THE PLACES of Japanese American history matter because commonly they play roles in narratives approaching those of protagonists. Moreover, visiting the actual sites described helps readers form impressions of them in ways that words printed in books fall short of doing. Accordingly, such locations need to be described so that people can find them today.
As an example, in the spring of 2016, I brought a new student of Seattle JA history to Pioneer Square, to show her the neighborhood. Her impression hit the nail on the head:
“This is no place for a child to grow up.”
We had gone to Pioneer Square to find the exact location of the Rainier Hotel, where Monica (Itoi) Sone grew up. Ms. Sone is the author of “Nisei Daughter” (1953), arguably the best JA book to come out of Seattle.
I believe that the Rainier Hotel is the real name for the pseudonymous Carrollton Hotel that contributed to forming Ms. Sone’s character. My interpretation is based on the photo of a young Monica and her younger sister, Sumiko, which graces the cover of the 1979 paperback edition (right).
The opening pages of Nisei Daughter describe the location of the Rainier Hotel.
“In January, 1918, their [her parents’] first child was born, Henry Seiichi— son of truth. Shortly after, Father sold his little shop and bought the Carrollton Hotel on Main Street and Occidental Avenue, just a stone’s throw from the bustling waterfront and the noisy railroad tracks. It was, in fact, on the very birth site of Seattle when the town began its boisterous growth with the arrival of pioneer Henry Yesler and his sawmill on the waterfront. In its early days, the area south of Yesler Hill, where we lived, was called Skid Road because loggers used to grease the roads at intervals to help the ox teams pull the logs down to the mills. Nearly a hundred years later, the district bore the name Skidrow, a corrupted version of Skid Road, with its shoddy stores, decayed buildings, and shriveled men.”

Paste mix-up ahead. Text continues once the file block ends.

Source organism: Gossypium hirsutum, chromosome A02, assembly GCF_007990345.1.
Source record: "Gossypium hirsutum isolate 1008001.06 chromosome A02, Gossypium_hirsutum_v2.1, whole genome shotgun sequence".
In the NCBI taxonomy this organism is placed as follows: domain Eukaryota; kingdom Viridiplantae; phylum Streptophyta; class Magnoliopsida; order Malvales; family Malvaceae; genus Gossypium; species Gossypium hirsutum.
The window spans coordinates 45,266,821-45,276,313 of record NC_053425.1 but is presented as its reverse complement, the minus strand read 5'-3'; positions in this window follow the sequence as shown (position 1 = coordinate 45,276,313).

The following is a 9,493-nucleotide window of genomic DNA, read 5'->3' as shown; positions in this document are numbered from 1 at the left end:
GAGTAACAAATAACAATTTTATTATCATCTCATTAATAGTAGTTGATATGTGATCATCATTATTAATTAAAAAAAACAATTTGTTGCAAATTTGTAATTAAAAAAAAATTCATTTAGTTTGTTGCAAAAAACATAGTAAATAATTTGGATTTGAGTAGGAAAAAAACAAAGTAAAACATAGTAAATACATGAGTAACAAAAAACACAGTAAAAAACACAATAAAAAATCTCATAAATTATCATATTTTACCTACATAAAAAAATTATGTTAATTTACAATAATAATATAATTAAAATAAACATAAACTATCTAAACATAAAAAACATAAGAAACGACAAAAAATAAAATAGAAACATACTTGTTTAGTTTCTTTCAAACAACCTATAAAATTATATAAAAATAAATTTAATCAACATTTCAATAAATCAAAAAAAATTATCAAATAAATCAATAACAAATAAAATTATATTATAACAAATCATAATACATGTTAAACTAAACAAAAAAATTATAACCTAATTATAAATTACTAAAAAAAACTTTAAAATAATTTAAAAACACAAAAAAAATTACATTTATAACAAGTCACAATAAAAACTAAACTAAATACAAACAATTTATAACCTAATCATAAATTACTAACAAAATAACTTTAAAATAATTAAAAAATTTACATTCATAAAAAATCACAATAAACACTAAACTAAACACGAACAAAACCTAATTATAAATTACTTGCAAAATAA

The line disclosing the hotel’s precise location occurs a few pages later.
“For our family quarters, Mother chose three outside rooms looking south on Main Street, across from an old and graying five-story warehouse…”
As the original hotel has been torn down, the best landmark for its former location is the Fallen Firefighters Memorial. It was erected by artist Hai Ying Wu, in 1988, for the men who fell through the roof of the blazing Mary Pang’s warehouse in the nearby International District.
As we were figuring this out, a party of Japanese tourists walked by. I thought about stopping them, to tell them about the place where their feet were falling, but then decided to just leave them be.